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It isn’t too surprising that teens have a relaxed attitude towards cannabis, one that belies any cause for alarm or concern. Cannabis has been a ubiquitous part of the high school landscape for the past six decades, its status as a legitimate medicine is spreading across the globe, and there is a growing list of celebrities loudly advocating for its legalization.

The lack of appreciation for the dangers of cannabis on the developing brain among youth has probably contributed to the recent finding that cannabis is currently the most commonly used recreational drug by teenagers worldwide. Among Canadian youth aged 15 to 19 years, the rate of past-year cannabis use is 20.6 percent.

This statistic translates into the reality that a great number of parents will make the discovery that their child has been using cannabis – a cause for concern due to the body of research spelling out the harm that cannabis has on brain development up to the mid-20s.

In addition to speaking to them about the importance of curtailing the use of cannabis during these crucial years of brain development, there are strong reasons to find out why the young person started to use cannabis in the first place. For some, the reasons will undoubtedly lay within the social sphere – to fit in, bond, and/or have fun with peers. It is important to listen carefully to what the child says about the motivation behind the use to determine if the reasons for using are due to coping with aspects of their life: stress, inability to concentrate, depression, anxiety, insomnia.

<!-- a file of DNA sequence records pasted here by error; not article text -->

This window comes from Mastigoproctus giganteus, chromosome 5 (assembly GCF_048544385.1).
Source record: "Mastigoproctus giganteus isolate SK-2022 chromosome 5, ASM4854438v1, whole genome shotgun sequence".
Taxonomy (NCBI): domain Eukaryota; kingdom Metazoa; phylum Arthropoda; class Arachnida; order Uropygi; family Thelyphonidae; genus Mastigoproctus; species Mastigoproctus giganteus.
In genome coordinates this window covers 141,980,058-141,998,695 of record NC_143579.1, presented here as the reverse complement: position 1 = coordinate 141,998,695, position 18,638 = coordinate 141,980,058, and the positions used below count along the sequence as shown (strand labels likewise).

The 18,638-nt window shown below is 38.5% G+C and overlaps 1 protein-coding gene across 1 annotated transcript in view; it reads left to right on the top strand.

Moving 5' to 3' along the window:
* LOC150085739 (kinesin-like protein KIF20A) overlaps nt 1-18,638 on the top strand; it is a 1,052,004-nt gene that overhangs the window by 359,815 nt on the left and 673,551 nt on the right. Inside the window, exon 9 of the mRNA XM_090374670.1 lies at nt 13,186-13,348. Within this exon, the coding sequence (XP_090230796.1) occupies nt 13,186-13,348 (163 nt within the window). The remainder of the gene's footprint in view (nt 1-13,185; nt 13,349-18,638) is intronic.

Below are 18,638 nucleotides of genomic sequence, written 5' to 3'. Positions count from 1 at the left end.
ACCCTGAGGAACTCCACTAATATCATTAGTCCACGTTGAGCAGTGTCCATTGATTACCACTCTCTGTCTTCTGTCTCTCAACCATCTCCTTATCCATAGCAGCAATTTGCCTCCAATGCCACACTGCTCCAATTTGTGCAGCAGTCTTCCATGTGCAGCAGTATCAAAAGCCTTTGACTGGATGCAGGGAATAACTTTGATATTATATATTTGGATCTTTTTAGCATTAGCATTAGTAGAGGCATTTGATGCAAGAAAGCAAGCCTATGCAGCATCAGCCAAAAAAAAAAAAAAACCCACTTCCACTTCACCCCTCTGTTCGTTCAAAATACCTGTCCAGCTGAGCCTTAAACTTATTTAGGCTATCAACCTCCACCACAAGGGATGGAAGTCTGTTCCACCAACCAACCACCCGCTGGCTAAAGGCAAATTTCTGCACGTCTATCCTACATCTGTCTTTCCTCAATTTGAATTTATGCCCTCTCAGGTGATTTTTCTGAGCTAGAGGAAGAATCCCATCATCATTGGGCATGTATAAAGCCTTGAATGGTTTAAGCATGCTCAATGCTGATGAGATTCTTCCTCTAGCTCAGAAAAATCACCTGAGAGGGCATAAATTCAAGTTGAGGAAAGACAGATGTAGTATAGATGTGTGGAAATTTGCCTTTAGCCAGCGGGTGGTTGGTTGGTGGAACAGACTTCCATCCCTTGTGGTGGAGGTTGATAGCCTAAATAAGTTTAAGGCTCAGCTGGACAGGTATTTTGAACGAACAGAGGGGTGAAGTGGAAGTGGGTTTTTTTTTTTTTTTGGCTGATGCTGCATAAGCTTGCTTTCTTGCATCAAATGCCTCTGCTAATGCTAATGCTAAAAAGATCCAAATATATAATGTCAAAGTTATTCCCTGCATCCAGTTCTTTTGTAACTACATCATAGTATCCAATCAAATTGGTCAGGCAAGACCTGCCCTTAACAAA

Understanding Cannabis as a Coping Mechanism
A 2017 study by the Canadian Centre on Substance Abuse revealed that a commonly cited reason for cannabis use by teens was, “coping with stress.” Using cannabis as a way to cope with uncomfortable feelings should be a red flag that the child may need to get professional help with how to deal with issues such as stress, adversity, or negative self-esteem. Is cannabis a way of escaping from life’s pressures? If so, developing alternative strategies to effectively deal with life’s lows is crucial and can reap benefits across the lifespan.

It is of paramount importance to determine if there is an underlying psychiatric issue, such as ADHD or anxiety. Listen for statements like: “I use it because I can’t sleep;” “It helps me pay attention in class or when completing homework;” “It helps me feel calm.” These are all statements that warrant a sensitive ear, further gentle probing and support. Although, cannabis is used as a medicine for stress and mood disorders in adults, research has demonstrated that the risks outweigh any potential benefits when it comes to cannabis and the adolescent brain.

Navigating this area of the parenting landscape can cause feelings of distress for the parents themselves, and reaching out to professionals who can help successfully traverse this untraveled road can be very enlightening and comforting. Let this be a way for us to model that getting help when needed is a source of strength and resourcefulness, not weakness or failure.

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